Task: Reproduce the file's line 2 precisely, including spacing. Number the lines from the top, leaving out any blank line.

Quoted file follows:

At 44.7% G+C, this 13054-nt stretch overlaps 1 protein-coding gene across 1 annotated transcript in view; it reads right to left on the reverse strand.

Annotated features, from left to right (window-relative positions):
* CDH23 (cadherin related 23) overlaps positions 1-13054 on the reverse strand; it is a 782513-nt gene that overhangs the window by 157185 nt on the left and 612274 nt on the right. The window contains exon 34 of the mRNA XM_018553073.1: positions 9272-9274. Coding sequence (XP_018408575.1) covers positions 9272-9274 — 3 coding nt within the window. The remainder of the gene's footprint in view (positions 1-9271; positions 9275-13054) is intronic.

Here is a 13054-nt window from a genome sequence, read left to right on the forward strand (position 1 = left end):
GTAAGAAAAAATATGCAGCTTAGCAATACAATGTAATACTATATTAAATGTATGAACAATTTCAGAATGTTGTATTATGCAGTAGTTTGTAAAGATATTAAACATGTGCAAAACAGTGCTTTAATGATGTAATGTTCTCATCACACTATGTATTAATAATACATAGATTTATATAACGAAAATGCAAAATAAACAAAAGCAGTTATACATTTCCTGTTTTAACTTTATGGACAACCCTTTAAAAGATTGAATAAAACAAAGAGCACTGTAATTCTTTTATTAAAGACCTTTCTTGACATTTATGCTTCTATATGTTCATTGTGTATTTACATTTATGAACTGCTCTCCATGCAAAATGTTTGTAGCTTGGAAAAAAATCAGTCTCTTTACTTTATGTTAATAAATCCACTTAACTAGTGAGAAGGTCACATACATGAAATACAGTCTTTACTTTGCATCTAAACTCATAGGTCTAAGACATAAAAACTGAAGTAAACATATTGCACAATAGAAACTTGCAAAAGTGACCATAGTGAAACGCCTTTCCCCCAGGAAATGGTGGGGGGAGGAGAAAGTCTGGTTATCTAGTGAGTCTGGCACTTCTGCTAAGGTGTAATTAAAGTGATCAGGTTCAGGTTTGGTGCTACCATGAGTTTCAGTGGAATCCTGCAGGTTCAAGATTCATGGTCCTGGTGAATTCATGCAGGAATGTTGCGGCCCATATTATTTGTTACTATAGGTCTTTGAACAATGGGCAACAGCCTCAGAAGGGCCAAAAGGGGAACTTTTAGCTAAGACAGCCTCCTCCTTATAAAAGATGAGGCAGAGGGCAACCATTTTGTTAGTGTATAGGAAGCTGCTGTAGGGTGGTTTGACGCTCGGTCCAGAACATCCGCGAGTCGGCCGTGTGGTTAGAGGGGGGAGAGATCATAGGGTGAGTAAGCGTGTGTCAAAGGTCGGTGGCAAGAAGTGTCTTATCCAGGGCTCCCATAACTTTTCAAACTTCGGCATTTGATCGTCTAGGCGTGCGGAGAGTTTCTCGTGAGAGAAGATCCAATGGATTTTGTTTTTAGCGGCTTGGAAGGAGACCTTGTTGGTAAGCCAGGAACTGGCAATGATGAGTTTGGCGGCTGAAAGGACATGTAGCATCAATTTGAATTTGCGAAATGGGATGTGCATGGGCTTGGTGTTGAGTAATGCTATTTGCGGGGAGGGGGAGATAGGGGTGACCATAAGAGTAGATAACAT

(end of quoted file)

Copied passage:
Annotated features, from left to right (window-relative positions):